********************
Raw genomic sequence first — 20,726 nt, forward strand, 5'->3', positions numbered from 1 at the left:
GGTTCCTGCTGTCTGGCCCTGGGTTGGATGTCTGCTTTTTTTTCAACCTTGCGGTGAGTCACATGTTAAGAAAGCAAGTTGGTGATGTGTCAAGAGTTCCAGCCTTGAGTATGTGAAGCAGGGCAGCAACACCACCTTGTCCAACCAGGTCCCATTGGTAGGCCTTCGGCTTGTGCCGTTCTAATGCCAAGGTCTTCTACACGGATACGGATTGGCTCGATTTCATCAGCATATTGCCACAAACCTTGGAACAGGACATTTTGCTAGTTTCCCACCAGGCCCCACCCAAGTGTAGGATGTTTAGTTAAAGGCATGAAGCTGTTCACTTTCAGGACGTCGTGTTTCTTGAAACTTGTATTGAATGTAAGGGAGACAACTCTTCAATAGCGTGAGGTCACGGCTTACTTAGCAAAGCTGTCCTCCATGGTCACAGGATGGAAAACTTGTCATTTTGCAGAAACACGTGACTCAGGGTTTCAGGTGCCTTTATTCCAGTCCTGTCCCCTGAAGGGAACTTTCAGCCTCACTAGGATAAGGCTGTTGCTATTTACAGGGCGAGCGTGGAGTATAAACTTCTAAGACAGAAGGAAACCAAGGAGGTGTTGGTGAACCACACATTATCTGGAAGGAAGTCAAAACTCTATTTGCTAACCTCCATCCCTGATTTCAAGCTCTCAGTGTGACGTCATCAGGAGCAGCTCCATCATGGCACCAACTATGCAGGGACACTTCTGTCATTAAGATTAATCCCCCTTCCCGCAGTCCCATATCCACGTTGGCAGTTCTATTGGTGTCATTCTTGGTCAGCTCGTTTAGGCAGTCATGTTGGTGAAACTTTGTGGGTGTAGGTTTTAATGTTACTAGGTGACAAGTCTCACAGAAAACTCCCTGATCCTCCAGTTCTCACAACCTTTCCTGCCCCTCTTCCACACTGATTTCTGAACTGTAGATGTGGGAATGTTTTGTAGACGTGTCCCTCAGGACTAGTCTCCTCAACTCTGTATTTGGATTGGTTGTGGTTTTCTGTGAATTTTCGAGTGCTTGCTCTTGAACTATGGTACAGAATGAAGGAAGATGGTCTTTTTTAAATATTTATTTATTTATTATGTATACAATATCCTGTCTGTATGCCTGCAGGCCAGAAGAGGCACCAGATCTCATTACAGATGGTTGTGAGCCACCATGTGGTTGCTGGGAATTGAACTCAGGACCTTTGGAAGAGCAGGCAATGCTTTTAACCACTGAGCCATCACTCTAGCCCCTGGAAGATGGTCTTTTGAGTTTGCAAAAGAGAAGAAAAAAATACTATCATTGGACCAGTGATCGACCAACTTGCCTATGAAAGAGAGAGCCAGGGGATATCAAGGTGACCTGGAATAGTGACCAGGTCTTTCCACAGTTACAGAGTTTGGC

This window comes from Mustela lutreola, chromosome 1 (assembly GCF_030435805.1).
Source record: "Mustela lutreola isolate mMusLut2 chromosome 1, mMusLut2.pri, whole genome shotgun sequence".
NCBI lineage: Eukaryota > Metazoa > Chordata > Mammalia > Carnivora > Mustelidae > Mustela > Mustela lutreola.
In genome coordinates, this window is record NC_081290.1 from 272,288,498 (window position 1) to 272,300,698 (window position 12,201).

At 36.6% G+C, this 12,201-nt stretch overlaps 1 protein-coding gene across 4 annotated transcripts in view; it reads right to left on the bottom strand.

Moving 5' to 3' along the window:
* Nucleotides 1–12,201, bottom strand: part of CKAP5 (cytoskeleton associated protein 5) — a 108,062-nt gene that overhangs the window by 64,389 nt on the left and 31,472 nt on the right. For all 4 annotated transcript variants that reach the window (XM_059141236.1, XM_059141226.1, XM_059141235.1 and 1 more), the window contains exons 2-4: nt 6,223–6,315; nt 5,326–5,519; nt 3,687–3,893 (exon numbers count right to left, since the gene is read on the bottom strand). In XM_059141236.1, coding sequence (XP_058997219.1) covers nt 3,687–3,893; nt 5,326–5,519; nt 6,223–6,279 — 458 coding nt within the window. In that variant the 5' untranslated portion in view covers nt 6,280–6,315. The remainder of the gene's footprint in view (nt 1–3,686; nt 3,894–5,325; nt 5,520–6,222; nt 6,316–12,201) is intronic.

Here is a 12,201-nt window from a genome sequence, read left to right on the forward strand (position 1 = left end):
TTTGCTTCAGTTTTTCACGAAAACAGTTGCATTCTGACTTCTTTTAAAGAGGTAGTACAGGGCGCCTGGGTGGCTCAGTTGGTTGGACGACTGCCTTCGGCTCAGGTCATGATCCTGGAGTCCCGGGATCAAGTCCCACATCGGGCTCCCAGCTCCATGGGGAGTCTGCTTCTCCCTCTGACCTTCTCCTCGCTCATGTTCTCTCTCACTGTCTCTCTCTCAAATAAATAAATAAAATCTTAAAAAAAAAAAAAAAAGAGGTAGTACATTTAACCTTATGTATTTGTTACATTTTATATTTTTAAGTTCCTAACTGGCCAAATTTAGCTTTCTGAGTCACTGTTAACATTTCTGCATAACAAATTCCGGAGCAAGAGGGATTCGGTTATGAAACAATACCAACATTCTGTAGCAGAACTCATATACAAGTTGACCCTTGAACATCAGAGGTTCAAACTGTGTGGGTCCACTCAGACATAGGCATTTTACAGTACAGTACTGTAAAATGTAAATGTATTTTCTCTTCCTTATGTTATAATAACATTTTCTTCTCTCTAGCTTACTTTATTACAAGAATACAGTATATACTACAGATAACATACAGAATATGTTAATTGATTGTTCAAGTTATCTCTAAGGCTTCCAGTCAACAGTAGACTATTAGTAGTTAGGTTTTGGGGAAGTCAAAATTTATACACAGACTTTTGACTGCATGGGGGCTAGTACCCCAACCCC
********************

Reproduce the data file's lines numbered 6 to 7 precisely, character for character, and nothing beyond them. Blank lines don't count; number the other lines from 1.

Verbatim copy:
In genome coordinates, this window is record NC_081290.1 from 272,288,498 (window position 1) to 272,300,698 (window position 12,201).

At 36.6% G+C, this 12,201-nt stretch overlaps 1 protein-coding gene across 4 annotated transcripts in view; it reads right to left on the bottom strand.